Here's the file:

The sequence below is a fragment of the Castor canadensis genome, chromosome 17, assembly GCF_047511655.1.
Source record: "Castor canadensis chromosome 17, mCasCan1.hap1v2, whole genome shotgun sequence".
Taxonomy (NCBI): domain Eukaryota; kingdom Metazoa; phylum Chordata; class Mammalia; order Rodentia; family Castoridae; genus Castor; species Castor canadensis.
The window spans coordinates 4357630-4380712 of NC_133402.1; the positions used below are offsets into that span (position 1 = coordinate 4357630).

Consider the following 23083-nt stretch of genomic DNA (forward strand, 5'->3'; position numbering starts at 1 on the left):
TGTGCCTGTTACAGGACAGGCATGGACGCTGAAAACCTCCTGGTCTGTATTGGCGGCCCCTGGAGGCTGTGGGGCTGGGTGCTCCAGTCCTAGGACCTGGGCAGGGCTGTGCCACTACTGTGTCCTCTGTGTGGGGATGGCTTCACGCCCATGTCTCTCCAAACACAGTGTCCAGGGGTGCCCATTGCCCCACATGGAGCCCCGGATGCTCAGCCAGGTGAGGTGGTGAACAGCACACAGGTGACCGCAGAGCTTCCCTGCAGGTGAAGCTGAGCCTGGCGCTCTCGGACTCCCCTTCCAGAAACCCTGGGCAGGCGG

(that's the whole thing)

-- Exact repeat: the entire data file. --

The sequence below is a fragment of the Castor canadensis genome, chromosome 17, assembly GCF_047511655.1.
Source record: "Castor canadensis chromosome 17, mCasCan1.hap1v2, whole genome shotgun sequence".
Taxonomy (NCBI): domain Eukaryota; kingdom Metazoa; phylum Chordata; class Mammalia; order Rodentia; family Castoridae; genus Castor; species Castor canadensis.
The window spans coordinates 4357630-4380712 of NC_133402.1; the positions used below are offsets into that span (position 1 = coordinate 4357630).

Consider the following 23083-nt stretch of genomic DNA (forward strand, 5'->3'; position numbering starts at 1 on the left):
TGTGCCTGTTACAGGACAGGCATGGACGCTGAAAACCTCCTGGTCTGTATTGGCGGCCCCTGGAGGCTGTGGGGCTGGGTGCTCCAGTCCTAGGACCTGGGCAGGGCTGTGCCACTACTGTGTCCTCTGTGTGGGGATGGCTTCACGCCCATGTCTCTCCAAACACAGTGTCCAGGGGTGCCCATTGCCCCACATGGAGCCCCGGATGCTCAGCCAGGTGAGGTGGTGAACAGCACACAGGTGACCGCAGAGCTTCCCTGCAGGTGAAGCTGAGCCTGGCGCTCTCGGACTCCCCTTCCAGAAACCCTGGGCAGGCGG